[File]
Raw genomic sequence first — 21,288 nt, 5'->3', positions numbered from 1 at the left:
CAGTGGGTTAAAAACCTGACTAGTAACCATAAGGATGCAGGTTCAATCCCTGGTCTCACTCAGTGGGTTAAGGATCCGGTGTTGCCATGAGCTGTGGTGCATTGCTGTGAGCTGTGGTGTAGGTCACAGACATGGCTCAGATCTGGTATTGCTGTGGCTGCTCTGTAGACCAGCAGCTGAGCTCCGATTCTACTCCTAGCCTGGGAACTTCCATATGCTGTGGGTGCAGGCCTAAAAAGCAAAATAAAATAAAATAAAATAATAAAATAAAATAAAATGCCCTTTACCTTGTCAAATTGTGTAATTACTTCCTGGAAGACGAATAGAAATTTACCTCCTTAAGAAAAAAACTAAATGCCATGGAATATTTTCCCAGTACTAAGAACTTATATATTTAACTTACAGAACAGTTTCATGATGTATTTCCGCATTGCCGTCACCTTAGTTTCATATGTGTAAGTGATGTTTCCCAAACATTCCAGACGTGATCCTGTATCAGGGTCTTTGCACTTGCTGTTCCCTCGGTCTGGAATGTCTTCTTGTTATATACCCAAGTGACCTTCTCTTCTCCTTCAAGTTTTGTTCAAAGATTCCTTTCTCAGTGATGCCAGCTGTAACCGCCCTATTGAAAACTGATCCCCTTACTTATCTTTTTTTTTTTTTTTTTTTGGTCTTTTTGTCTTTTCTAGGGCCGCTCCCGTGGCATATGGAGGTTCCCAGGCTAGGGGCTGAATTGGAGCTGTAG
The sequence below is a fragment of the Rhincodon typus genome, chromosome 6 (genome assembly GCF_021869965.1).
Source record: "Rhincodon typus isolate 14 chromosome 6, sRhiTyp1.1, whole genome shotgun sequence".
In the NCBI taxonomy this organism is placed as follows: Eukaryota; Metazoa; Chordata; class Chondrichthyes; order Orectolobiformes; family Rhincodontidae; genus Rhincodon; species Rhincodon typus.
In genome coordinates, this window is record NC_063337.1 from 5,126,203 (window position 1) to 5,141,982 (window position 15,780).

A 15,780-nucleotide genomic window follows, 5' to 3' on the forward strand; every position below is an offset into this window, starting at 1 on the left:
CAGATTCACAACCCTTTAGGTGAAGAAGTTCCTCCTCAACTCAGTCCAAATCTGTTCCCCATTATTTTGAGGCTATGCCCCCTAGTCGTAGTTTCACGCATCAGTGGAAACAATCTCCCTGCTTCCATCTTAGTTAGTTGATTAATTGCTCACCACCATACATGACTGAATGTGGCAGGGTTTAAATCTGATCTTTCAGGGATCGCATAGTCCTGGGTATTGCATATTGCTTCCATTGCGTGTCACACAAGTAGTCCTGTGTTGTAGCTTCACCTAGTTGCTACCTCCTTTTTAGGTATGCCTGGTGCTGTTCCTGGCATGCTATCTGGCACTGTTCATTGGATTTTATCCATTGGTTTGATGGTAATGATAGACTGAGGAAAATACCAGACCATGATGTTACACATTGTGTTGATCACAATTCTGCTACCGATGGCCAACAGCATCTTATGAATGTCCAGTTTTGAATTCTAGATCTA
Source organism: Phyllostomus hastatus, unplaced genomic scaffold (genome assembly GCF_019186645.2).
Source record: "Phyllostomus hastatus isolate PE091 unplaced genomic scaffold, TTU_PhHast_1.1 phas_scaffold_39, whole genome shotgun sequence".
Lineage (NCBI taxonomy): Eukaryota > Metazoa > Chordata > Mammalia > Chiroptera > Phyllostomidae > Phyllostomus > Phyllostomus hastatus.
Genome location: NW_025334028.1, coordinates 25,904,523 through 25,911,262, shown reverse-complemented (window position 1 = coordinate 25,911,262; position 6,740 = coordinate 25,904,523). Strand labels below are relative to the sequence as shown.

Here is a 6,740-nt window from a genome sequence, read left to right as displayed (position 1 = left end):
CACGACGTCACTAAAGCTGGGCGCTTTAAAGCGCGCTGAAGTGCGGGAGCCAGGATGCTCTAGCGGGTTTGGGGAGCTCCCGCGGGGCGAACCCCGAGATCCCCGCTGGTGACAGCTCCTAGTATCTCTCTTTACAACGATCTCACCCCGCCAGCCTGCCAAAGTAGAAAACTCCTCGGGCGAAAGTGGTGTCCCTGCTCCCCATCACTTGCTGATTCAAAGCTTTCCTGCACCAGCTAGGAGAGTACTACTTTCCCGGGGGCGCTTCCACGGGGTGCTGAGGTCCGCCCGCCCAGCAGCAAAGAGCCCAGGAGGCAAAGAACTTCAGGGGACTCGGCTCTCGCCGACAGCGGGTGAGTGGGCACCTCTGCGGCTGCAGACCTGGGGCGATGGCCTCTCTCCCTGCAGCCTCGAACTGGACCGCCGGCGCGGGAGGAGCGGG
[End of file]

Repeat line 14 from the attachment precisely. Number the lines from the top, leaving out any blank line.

CACGACGTCACTAAAGCTGGGCGCTTTAAAGCGCGCTGAAGTGCGGGAGCCAGGATGCTCTAGCGGGTTTGGGGAGCTCCCGCGGGGCGAACCCCGAGATCCCCGCTGGTGACAGCTCCTAGTATCTCTCTTTACAACGATCTCACCCCGCCAGCCTGCCAAAGTAGAAAACTCCTCGGGCGAAAGTGGTGTCCCTGCTCCCCATCACTTGCTGATTCAAAGCTTTCCTGCACCAGCTAGGAGAGTACTACTTTCCCGGGGGCGCTTCCACGGGGTGCTGAGGTCCGCCCGCCCAGCAGCAAAGAGCCCAGGAGGCAAAGAACTTCAGGGGACTCGGCTCTCGCCGACAGCGGGTGAGTGGGCACCTCTGCGGCTGCAGACCTGGGGCGATGGCCTCTCTCCCTGCAGCCTCGAACTGGACCGCCGGCGCGGGAGGAGCGGG